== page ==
@Article{zangBuckley2011PSIAtmo,
    Title = {Estimating High-Resolution Atmospheric Phase Screens From Radar Interferometry Data},
    Author = {Dochul Yang and Buckley, Sean M.},
    Doi = {10.1109/TGRS.2011.2122338},
    ISSN = {0196-2892},
    Month = aug,
    Number = {8},
    Pages = {3117 -3128},
    Volume = {49},
    Year = {2011},
    Abstract = {Radar interferometry (InSAR) deformation measurements are afflicted by artifacts associated with the atmosphere and errors in removing the topographic phase contribution. We present a new time series algorithm that eliminates high-spatial-frequency atmospheric effects (bubbles) not removed with existing advanced InSAR approaches applied to measurements of smoothly varying deformation through time. Our High-Resolution Atmospheric Phase Screen (APS) (HiRAPS) algorithm initially uses a connected set of short-period interferograms, each spanning no more than three satellite-orbit repeat cycles. We estimate height error differences between a pixel and its neighbors within a radius chosen to be significantly smaller than a bubble. The height errors are unwrapped and removed from those pixels with high values of a newly defined multi-interferogram phase correlation. We then create a deformation time series for the pixels using singular value decomposition. The high-resolution APS are estimated from a dense set of pixels using spatiotemporal filtering. We evaluate the HiRAPS algorithm on simulated data consisting of realistic time-linear and nonlinear deformation, height errors, and bubbles. The root mean square error between all simulated and estimated APS pixels is 0.26 rad with the HiRAPS algorithm and 0.39 rad with a persistent scatterer (PS) algorithm. We also apply the HiRAPS algorithm to 66 Radarsat-1 images of Phoenix, AZ. Our HiRAPS approach results in an 18-fold increase in APS pixel density over PS processing. After removing the HiRAPS and PS APS from PS interferograms, we find that HiRAPS provides an 18 percent increase in the number of final PS detected.},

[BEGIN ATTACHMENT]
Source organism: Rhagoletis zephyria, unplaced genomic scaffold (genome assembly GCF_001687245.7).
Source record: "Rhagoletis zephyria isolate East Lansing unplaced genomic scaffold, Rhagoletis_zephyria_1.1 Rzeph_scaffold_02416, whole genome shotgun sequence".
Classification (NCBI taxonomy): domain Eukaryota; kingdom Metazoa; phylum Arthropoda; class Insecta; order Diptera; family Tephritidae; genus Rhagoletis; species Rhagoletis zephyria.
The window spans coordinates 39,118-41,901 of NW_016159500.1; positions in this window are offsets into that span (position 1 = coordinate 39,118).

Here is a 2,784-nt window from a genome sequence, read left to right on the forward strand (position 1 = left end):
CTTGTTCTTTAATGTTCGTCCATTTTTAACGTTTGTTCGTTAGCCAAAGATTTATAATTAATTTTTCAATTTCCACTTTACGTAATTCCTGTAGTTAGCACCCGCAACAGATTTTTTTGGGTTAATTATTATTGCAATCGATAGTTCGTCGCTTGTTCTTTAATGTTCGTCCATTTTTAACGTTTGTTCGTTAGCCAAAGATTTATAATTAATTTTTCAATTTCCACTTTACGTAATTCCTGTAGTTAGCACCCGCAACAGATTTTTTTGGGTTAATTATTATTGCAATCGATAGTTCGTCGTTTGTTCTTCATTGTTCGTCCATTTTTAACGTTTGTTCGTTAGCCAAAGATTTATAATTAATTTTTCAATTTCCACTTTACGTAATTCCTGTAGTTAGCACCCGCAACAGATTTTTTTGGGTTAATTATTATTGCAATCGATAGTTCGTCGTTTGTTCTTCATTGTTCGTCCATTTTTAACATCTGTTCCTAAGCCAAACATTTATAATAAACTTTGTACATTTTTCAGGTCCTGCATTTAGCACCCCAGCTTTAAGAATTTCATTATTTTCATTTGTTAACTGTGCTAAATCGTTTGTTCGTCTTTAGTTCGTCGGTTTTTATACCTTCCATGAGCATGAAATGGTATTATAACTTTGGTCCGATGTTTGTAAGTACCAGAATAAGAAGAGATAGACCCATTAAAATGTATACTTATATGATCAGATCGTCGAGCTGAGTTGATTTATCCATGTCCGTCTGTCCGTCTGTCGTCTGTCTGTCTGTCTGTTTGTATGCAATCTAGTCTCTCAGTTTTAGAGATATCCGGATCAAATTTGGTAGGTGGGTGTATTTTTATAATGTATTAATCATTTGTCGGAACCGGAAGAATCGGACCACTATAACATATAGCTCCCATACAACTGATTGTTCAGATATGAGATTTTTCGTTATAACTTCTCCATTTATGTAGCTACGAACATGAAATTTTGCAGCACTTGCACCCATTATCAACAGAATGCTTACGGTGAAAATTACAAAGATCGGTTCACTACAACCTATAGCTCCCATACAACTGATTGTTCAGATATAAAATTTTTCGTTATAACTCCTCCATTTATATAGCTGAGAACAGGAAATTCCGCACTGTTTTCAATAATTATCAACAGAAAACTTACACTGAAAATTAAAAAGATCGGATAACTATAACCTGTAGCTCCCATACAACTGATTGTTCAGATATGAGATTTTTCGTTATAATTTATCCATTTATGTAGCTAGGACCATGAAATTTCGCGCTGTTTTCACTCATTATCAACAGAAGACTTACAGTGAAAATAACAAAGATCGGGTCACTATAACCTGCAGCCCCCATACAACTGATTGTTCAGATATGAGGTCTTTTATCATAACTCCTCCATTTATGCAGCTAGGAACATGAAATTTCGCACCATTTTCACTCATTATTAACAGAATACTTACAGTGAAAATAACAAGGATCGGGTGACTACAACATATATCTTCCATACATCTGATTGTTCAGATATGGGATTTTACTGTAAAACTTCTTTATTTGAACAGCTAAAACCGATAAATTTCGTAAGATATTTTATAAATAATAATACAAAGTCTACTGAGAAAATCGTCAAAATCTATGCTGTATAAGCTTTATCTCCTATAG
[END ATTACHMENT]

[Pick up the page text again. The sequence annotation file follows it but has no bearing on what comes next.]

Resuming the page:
Journal = {IEEE Transactions on Geoscience and Remote Sensing},